CLL Support Association
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False Positives and False Negatives - why screening tests can sometimes be wrong

False Positives and False Negatives - why screening tests can sometimes be wrong

We've joined this community because we either have CLL or care for someone who has CLL.  Those of us with CLL should be aware that we have a higher risk of secondary cancers and I expect most of us take that concern seriously enough to undergo regular screening tests to check we aren't adding to our health worries with another cancer - or another health condition for that matter.  So I'm sure  we're all familiar with the worry that comes with a positive test result for a screened health condition.  IF we get a call from a doctor to make an appointment to discuss the results of our latest test, we immediately wonder what are our chances of having a 'false positive' - having our test result come back positive when we don't in fact have the condition. 

For years I've been reading about Bayes theorem in the context of testing emails for spam.  Recently I came across this website that explains how such screening tests work, why they can be wrong and how to work out how likely that might be.  I can highly recommend it to anyone wanting to understand why screening tests can be wrong, with the section Anatomy of a Test providing a good example of how breast cancer checks can sometimes come up with the wrong result:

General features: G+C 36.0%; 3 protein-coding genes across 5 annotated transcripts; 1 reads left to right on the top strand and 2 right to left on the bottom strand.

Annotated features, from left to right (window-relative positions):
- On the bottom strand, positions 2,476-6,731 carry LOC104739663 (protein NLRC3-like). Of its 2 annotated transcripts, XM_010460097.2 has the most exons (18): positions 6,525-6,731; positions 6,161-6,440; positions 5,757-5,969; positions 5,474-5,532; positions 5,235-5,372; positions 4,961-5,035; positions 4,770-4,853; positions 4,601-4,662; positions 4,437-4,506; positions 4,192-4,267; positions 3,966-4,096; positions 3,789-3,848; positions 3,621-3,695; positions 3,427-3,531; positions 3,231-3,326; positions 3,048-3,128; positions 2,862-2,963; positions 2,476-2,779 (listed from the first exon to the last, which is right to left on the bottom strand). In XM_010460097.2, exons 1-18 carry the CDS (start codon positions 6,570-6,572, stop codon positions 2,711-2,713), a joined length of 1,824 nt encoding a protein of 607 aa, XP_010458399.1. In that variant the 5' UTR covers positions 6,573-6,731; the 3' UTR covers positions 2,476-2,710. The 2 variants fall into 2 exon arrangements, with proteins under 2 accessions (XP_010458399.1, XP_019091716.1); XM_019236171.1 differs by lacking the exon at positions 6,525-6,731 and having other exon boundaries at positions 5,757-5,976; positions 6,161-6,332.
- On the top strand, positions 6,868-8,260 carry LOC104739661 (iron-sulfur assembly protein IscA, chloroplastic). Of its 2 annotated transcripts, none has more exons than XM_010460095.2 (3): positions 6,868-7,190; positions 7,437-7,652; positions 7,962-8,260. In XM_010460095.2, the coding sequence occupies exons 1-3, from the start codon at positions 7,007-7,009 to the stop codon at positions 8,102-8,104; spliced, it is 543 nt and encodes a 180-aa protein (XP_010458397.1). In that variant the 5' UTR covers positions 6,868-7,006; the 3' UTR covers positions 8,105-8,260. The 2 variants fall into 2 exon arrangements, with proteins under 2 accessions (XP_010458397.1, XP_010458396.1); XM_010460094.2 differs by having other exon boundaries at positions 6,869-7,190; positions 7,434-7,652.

Hopefully, having read that, you'll have a renewed appreciation of why more checks are needed when you return a positive test for a health condition - and why you sometimes get spam in your inbox and occasionally have to check your junk mail folder for emails you should have received.   Considering spam has accounted for up to 90% of all email - that's not a bad result.  Encouragingly, spam emails recently fell to around 50% of all email traffic due to continuing efforts to reduce it.  Per , 'Spammers collect email addresses from chatrooms, websites, customer lists, newsgroups, and viruses which harvest users' address books, and are sold to other spammers.'  So you can do your part by being careful where you disclose your email and using Private Messaging facilities such as that provided by HealthUnlocked:

Now if only it was that easy to avoid cancers...


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